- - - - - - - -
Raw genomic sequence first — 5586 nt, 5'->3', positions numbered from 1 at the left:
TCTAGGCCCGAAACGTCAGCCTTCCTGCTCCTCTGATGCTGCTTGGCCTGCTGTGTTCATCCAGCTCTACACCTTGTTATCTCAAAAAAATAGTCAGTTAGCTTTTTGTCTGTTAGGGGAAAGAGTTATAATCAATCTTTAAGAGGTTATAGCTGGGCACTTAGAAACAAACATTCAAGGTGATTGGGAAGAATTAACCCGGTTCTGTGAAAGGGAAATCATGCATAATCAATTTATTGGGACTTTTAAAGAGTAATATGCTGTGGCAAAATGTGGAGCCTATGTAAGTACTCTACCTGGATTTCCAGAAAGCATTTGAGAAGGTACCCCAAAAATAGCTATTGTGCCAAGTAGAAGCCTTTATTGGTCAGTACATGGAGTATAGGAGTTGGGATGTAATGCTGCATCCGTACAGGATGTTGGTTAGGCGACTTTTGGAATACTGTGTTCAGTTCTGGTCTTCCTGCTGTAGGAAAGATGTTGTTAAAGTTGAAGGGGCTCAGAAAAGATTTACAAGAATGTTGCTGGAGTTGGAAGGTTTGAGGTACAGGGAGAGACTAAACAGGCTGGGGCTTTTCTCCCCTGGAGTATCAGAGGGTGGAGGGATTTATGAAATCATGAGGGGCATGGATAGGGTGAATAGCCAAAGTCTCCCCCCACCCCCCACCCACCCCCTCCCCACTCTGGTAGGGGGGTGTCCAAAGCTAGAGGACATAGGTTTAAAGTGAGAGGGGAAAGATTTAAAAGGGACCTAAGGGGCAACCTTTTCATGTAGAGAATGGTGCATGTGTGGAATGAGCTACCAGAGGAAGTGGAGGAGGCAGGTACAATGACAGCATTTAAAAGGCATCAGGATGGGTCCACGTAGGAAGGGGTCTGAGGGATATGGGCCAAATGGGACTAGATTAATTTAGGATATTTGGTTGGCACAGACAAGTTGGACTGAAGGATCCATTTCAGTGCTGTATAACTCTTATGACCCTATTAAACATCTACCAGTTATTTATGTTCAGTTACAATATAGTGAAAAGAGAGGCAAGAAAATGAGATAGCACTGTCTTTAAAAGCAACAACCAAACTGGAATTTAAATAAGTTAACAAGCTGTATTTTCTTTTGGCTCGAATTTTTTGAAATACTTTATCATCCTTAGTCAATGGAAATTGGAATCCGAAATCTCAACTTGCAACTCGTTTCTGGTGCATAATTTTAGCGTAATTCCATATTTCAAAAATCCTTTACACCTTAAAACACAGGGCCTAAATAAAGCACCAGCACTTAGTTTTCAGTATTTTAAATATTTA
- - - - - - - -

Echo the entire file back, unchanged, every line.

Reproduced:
Raw genomic sequence first — 5586 nt, 5'->3', positions numbered from 1 at the left:
TCTAGGCCCGAAACGTCAGCCTTCCTGCTCCTCTGATGCTGCTTGGCCTGCTGTGTTCATCCAGCTCTACACCTTGTTATCTCAAAAAAATAGTCAGTTAGCTTTTTGTCTGTTAGGGGAAAGAGTTATAATCAATCTTTAAGAGGTTATAGCTGGGCACTTAGAAACAAACATTCAAGGTGATTGGGAAGAATTAACCCGGTTCTGTGAAAGGGAAATCATGCATAATCAATTTATTGGGACTTTTAAAGAGTAATATGCTGTGGCAAAATGTGGAGCCTATGTAAGTACTCTACCTGGATTTCCAGAAAGCATTTGAGAAGGTACCCCAAAAATAGCTATTGTGCCAAGTAGAAGCCTTTATTGGTCAGTACATGGAGTATAGGAGTTGGGATGTAATGCTGCATCCGTACAGGATGTTGGTTAGGCGACTTTTGGAATACTGTGTTCAGTTCTGGTCTTCCTGCTGTAGGAAAGATGTTGTTAAAGTTGAAGGGGCTCAGAAAAGATTTACAAGAATGTTGCTGGAGTTGGAAGGTTTGAGGTACAGGGAGAGACTAAACAGGCTGGGGCTTTTCTCCCCTGGAGTATCAGAGGGTGGAGGGATTTATGAAATCATGAGGGGCATGGATAGGGTGAATAGCCAAAGTCTCCCCCCACCCCCCACCCACCCCCTCCCCACTCTGGTAGGGGGGTGTCCAAAGCTAGAGGACATAGGTTTAAAGTGAGAGGGGAAAGATTTAAAAGGGACCTAAGGGGCAACCTTTTCATGTAGAGAATGGTGCATGTGTGGAATGAGCTACCAGAGGAAGTGGAGGAGGCAGGTACAATGACAGCATTTAAAAGGCATCAGGATGGGTCCACGTAGGAAGGGGTCTGAGGGATATGGGCCAAATGGGACTAGATTAATTTAGGATATTTGGTTGGCACAGACAAGTTGGACTGAAGGATCCATTTCAGTGCTGTATAACTCTTATGACCCTATTAAACATCTACCAGTTATTTATGTTCAGTTACAATATAGTGAAAAGAGAGGCAAGAAAATGAGATAGCACTGTCTTTAAAAGCAACAACCAAACTGGAATTTAAATAAGTTAACAAGCTGTATTTTCTTTTGGCTCGAATTTTTTGAAATACTTTATCATCCTTAGTCAATGGAAATTGGAATCCGAAATCTCAACTTGCAACTCGTTTCTGGTGCATAATTTTAGCGTAATTCCATATTTCAAAAATCCTTTACACCTTAAAACACAGGGCCTAAATAAAGCACCAGCACTTAGTTTTCAGTATTTTAAATATTTA